In family court matters, most clients are asked to complete a financial declaration to present to the Court and other parties.  When I make the request for my clients to complete this form, I am often met with a lot of questions and push back.  The reasons vary: they think it isn’t relevant because they reached an agreement, they are afraid that a judge will change their agreement because of what is shown on the financial declaration (good or bad), or they may just value their privacy.  So why do you have to complete a financial declaration?

alf_financialdeclarationRule 20 of the  South Carolina Family Court Rules states that whenever the financial condition of a party is relevant or is an issue to be considered by the court a financial declaration (on the court form) must be served and filed by all parties.  The rule requires filing and service prior to the first hearing (which is normally a temporary hearing) or within 45 days of filing.

You will be asked to complete a financial declaration whenever your financial condition is relevant or one of the issues being considered by the court.  In almost all circumstances, this will be required.  When there are minor children, financial declarations will be required when considering child support.  If alimony is an issue, the financial situation of the parties is certainly relevant.  Even if there are no child support or alimony issues, but the parties are dividing assets/debts as part of their divorce the financial declaration will be required.  Many judges will require a financial declaration even in the simplest of divorce cases.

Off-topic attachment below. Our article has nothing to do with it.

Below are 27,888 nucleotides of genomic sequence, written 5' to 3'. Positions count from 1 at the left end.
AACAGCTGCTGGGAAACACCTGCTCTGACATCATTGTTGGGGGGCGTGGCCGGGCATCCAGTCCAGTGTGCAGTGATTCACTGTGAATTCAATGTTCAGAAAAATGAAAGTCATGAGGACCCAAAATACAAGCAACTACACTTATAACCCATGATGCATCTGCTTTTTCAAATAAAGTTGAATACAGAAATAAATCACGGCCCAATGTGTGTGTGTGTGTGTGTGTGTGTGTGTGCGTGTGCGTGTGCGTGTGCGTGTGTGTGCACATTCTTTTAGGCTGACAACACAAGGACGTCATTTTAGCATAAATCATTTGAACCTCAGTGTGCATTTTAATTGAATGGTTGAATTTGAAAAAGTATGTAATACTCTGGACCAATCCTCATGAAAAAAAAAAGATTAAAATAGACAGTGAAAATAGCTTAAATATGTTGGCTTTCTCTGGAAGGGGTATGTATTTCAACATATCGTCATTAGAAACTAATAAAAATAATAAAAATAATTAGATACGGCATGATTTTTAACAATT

Many people complete these financial very quickly without giving it much thought, but that can be very dangerous.  When presenting this information to the court, it is very important to remember a couple of things.  First, this document is one of the most important documents that the court will consider when determining the financial issues in your case.  Second, you are signing this document in the presence of a notary.  This is a sworn document and is the same as if you were testifying in front of a judge in open court.  That means it is subject to the same penalties as perjured testimony in court.

 

Where do I file my divorce?

When you are preparing to file for a divorce most people would like to file it in the county/court most convenient to them, but that is not always proper or allowed. When considering the proper county for filing your divorce you are considering the proper “venue”.  In South Carolina, the proper venue is determined by SC Code §20-3-60.

where to file your south carolina divorce

South Carolina law requires divorce and separate support and maintenance actions to be filed in the county

  1. where the Defendant resides at the time of filing your divorce case;
  2. where the Plaintiff resides if the Defendant lives out of state or if the Defendant cannot be found; or,
  3. where the Plaintiff and Defendant last resided as husband and wife – unless the Plaintiff is not a resident of the State of South Carolina.  In that case the divorce must be filed in the county where the Defendant is living.

So you can see that the Plaintiff cannot necessarily file the divorce in the most convenient forum.  They must follow these rules.  Here are some examples:

  1. Plaintiff and Defendant lived together in Greenville County before they separated.  Plaintiff remains in Greenville County and Defendant moved to Horry County.  Plaintiff may file for the divorce in either Greenville County or Horry County because that satisfies paragraph 1 and 3, above.
  2. Plaintiff and Defendant lived together in Greenville County before they separated.  Plaintiff now resides in North Carolina.  Defendant has moved to Spartanburg County.  Plaintiff must file for the divorce in Spartanburg County since that is where the Defendant is now living.
  3. Plaintiff and Defendant lived together in Greenville County before they separated.  Plaintiff now resides in Greenville County.  Defendant resides in New Mexico.  Plaintiff must file in Greenville County since the Defendant resides out of state.